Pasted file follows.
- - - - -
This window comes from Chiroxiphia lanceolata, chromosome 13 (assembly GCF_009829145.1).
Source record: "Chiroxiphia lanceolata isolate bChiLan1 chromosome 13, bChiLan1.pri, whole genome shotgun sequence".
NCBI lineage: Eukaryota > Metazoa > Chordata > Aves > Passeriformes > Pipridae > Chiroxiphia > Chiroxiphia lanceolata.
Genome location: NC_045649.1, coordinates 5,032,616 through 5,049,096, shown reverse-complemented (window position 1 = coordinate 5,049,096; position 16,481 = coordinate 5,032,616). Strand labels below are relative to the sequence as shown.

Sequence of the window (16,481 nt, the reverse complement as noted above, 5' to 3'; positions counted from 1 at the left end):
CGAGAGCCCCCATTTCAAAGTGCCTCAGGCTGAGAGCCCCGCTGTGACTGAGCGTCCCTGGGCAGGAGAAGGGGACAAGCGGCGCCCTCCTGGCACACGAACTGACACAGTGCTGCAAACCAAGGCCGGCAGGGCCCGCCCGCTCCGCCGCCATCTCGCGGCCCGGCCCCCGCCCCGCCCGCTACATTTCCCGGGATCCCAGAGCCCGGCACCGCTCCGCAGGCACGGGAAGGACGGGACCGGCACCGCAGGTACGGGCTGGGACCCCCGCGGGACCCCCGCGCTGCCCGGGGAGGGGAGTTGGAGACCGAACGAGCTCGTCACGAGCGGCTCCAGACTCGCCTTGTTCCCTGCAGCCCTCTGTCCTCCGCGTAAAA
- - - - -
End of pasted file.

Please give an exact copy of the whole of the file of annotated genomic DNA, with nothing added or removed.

This window comes from Chiroxiphia lanceolata, chromosome 13 (assembly GCF_009829145.1).
Source record: "Chiroxiphia lanceolata isolate bChiLan1 chromosome 13, bChiLan1.pri, whole genome shotgun sequence".
NCBI lineage: Eukaryota > Metazoa > Chordata > Aves > Passeriformes > Pipridae > Chiroxiphia > Chiroxiphia lanceolata.
Genome location: NC_045649.1, coordinates 5,032,616 through 5,049,096, shown reverse-complemented (window position 1 = coordinate 5,049,096; position 16,481 = coordinate 5,032,616). Strand labels below are relative to the sequence as shown.

Sequence of the window (16,481 nt, the reverse complement as noted above, 5' to 3'; positions counted from 1 at the left end):
CGAGAGCCCCCATTTCAAAGTGCCTCAGGCTGAGAGCCCCGCTGTGACTGAGCGTCCCTGGGCAGGAGAAGGGGACAAGCGGCGCCCTCCTGGCACACGAACTGACACAGTGCTGCAAACCAAGGCCGGCAGGGCCCGCCCGCTCCGCCGCCATCTCGCGGCCCGGCCCCCGCCCCGCCCGCTACATTTCCCGGGATCCCAGAGCCCGGCACCGCTCCGCAGGCACGGGAAGGACGGGACCGGCACCGCAGGTACGGGCTGGGACCCCCGCGGGACCCCCGCGCTGCCCGGGGAGGGGAGTTGGAGACCGAACGAGCTCGTCACGAGCGGCTCCAGACTCGCCTTGTTCCCTGCAGCCCTCTGTCCTCCGCGTAAAA